41 See, for example, D. K., ‘Un mouvement qu'on n'arretera pas: c'est l'Anschluss’, Le Cri des Peuples, 15 Aug. 1928.

42 Le Cri des Peuples, 5 Sept. 1928.

43 Bernard Lecache, ‘En suivant les travaux du IVe. Congrés des Nationalités’, Le Cri des Peuples, 5 Sept. 1929.

44 Le Cri des Peuples, 10 Jan. 1929.

45 Le Fédéraliste, 4, 27 (1933).

46 See Berth E., ‘Totalitarisme ou Fédéralisme’, Le Fédéraliste, 2, 41 (1937) and 3, 42 (1937).

47 See, for example, Le Fédéraliste, 1, 28 (1934).

48 See Arzalier , Les perdants; Sébastien Carney, Breiz Atao! Mordrel, Delaporte, Lainé, Fouéré: Une mystique nationale (1901–1948) (Rennes: Presses Universitaires de Rennes, 2015), 189220 ; Goodfellow Samuel, ‘From Communism to Nazism: The Transformation of Alsatian Communists’, Journal of Contemporary History, 27, 2 (1992), 231–58. See also Núñez Seixas Xosé M., ‘Katalanismus und Faschismus: Zur Interpretation eines katalanistischen Memorandums an das nationalsozialistische Deutschland’, Zeitschrift für Katalanistik, 6 (1993), 159201 ; as well as idem, Movimientos nacionalistas en Europa. Siglo XX (Madrid: Síntesis, 2004, 2nd. Ed.), 246–9 and 256–62.

49 It is worth noting that some Catalan, Basque and Galician conservative ethnonationalists also joined the Francoist side, as they shared with the Spanish traditionalists and Fascists certain values such as religion, social order and fear of social revolution. See de Riquer Borja, El último Cambó, 1936–1947: La tentación autoritaria (Barcelona: Grijalbo-Mondadori, 1997).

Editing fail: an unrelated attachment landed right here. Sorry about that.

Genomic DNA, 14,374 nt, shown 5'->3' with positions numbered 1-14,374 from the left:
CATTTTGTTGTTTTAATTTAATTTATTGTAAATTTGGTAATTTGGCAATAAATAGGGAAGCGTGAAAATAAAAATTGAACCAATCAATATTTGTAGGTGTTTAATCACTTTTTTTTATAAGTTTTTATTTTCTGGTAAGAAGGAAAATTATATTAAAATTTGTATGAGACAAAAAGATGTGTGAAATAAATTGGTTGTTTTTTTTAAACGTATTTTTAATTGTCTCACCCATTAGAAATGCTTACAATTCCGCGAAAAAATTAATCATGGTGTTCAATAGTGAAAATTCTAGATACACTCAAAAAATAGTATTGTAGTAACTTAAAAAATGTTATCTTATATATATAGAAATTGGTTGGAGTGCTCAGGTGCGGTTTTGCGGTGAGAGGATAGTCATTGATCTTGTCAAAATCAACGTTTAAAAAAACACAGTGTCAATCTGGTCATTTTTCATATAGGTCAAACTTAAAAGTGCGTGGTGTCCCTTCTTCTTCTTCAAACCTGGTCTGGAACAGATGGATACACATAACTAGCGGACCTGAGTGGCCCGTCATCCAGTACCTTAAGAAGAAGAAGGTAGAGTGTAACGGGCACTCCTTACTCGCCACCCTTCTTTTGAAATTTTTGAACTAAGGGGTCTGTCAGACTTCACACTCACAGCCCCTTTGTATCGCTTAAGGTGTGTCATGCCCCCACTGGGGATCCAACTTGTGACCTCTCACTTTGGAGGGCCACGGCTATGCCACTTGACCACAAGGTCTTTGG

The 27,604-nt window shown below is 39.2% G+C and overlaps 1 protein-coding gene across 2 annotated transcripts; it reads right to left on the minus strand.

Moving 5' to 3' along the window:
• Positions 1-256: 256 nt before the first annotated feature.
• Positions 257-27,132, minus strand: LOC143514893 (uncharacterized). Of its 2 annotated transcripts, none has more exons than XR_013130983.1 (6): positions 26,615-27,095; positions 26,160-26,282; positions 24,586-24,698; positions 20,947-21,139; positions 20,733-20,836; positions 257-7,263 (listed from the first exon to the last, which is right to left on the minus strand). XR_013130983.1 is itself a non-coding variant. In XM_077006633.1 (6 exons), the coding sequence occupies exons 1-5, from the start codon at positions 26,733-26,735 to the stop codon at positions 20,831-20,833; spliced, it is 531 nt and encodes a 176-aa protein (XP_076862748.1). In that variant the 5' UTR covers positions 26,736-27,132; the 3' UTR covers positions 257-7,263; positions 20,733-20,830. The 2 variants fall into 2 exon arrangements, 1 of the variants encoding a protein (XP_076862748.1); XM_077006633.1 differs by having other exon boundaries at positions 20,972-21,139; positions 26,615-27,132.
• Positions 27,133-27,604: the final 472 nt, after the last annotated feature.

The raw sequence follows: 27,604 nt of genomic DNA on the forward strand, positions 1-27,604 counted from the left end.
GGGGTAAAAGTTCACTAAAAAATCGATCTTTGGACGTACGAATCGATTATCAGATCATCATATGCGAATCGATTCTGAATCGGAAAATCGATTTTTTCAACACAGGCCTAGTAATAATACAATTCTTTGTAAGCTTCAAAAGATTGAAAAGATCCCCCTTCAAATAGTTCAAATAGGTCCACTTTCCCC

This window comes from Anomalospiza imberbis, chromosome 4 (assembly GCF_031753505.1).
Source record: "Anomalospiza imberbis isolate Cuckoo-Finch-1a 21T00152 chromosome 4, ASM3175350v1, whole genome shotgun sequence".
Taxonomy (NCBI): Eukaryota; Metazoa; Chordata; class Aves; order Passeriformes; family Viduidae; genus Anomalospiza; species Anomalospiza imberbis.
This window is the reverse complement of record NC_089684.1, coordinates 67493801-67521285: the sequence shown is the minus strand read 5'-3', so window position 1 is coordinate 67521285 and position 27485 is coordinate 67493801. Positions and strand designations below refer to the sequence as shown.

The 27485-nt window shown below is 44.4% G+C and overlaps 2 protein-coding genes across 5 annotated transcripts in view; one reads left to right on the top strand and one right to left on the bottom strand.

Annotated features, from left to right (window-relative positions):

50 See an exhaustive description of these lobbying activities in Ugalde Alexander, La Acción Exterior del Nacionalismo Vasco (1890–1939): Historia, Pensamiento y Relaciones Internacionales (Oñati: Instituto Vasco de Administración Pública, 1996), 533606 .

51 Irish left-wing parties relied heavily on this past relationship to underscore their sympathy for the Catholic Basques. Solidarity with the Basque Country may also have played a role for some of the 250 Irish volunteers of the International Brigades, including the young Dubliner Sullivan Prendergast, who directly joined a company of Basque volunteers (Gudariak). However, mainstream Irish public opinion supported the Francoist rebels, due to their Catholic devotion. Only one Basque radical leader, Eli Gallastegi, found shelter in Ireland after 1937, thanks to his prior contacts with Irish activists. See Leach Daniel, Fugitive Ireland. European Minority Nationalists and Irish Political Asylum, 1937–2008 (Dublin: Four Courts Press, 2009), 5260 .